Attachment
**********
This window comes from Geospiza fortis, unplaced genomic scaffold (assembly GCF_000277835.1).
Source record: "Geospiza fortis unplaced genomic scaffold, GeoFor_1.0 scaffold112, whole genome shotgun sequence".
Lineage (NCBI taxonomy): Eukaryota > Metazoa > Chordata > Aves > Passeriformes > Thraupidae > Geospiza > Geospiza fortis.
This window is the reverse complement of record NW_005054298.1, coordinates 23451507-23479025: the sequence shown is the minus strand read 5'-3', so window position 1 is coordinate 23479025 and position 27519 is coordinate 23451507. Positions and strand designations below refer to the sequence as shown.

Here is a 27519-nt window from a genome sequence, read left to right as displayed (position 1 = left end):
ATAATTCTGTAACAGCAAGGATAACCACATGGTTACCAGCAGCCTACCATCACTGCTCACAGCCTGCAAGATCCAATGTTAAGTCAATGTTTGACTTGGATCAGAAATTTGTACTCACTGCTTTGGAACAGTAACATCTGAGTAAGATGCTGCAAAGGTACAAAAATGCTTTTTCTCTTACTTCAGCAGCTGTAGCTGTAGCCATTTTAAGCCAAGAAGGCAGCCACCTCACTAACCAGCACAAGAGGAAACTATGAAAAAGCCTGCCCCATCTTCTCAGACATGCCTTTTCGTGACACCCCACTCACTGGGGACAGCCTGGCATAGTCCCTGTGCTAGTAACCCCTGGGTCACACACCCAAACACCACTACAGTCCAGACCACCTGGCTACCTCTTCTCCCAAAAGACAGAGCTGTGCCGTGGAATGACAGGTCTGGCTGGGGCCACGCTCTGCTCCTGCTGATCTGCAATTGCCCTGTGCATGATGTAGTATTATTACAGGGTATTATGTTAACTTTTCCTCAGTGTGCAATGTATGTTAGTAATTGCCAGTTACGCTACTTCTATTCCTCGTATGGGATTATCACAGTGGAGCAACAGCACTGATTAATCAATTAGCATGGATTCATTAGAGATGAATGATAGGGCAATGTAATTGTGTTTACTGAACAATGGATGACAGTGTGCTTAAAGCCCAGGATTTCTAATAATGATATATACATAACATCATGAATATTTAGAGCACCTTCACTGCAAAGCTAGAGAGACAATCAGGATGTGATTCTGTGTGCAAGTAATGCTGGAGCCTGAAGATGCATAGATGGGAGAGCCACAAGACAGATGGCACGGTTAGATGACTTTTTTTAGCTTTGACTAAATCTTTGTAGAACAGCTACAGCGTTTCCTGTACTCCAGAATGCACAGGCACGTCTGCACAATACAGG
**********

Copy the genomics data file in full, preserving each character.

This window comes from Geospiza fortis, unplaced genomic scaffold (assembly GCF_000277835.1).
Source record: "Geospiza fortis unplaced genomic scaffold, GeoFor_1.0 scaffold112, whole genome shotgun sequence".
Lineage (NCBI taxonomy): Eukaryota > Metazoa > Chordata > Aves > Passeriformes > Thraupidae > Geospiza > Geospiza fortis.
This window is the reverse complement of record NW_005054298.1, coordinates 23451507-23479025: the sequence shown is the minus strand read 5'-3', so window position 1 is coordinate 23479025 and position 27519 is coordinate 23451507. Positions and strand designations below refer to the sequence as shown.

Here is a 27519-nt window from a genome sequence, read left to right as displayed (position 1 = left end):
ATAATTCTGTAACAGCAAGGATAACCACATGGTTACCAGCAGCCTACCATCACTGCTCACAGCCTGCAAGATCCAATGTTAAGTCAATGTTTGACTTGGATCAGAAATTTGTACTCACTGCTTTGGAACAGTAACATCTGAGTAAGATGCTGCAAAGGTACAAAAATGCTTTTTCTCTTACTTCAGCAGCTGTAGCTGTAGCCATTTTAAGCCAAGAAGGCAGCCACCTCACTAACCAGCACAAGAGGAAACTATGAAAAAGCCTGCCCCATCTTCTCAGACATGCCTTTTCGTGACACCCCACTCACTGGGGACAGCCTGGCATAGTCCCTGTGCTAGTAACCCCTGGGTCACACACCCAAACACCACTACAGTCCAGACCACCTGGCTACCTCTTCTCCCAAAAGACAGAGCTGTGCCGTGGAATGACAGGTCTGGCTGGGGCCACGCTCTGCTCCTGCTGATCTGCAATTGCCCTGTGCATGATGTAGTATTATTACAGGGTATTATGTTAACTTTTCCTCAGTGTGCAATGTATGTTAGTAATTGCCAGTTACGCTACTTCTATTCCTCGTATGGGATTATCACAGTGGAGCAACAGCACTGATTAATCAATTAGCATGGATTCATTAGAGATGAATGATAGGGCAATGTAATTGTGTTTACTGAACAATGGATGACAGTGTGCTTAAAGCCCAGGATTTCTAATAATGATATATACATAACATCATGAATATTTAGAGCACCTTCACTGCAAAGCTAGAGAGACAATCAGGATGTGATTCTGTGTGCAAGTAATGCTGGAGCCTGAAGATGCATAGATGGGAGAGCCACAAGACAGATGGCACGGTTAGATGACTTTTTTTAGCTTTGACTAAATCTTTGTAGAACAGCTACAGCGTTTCCTGTACTCCAGAATGCACAGGCACGTCTGCACAATACAGG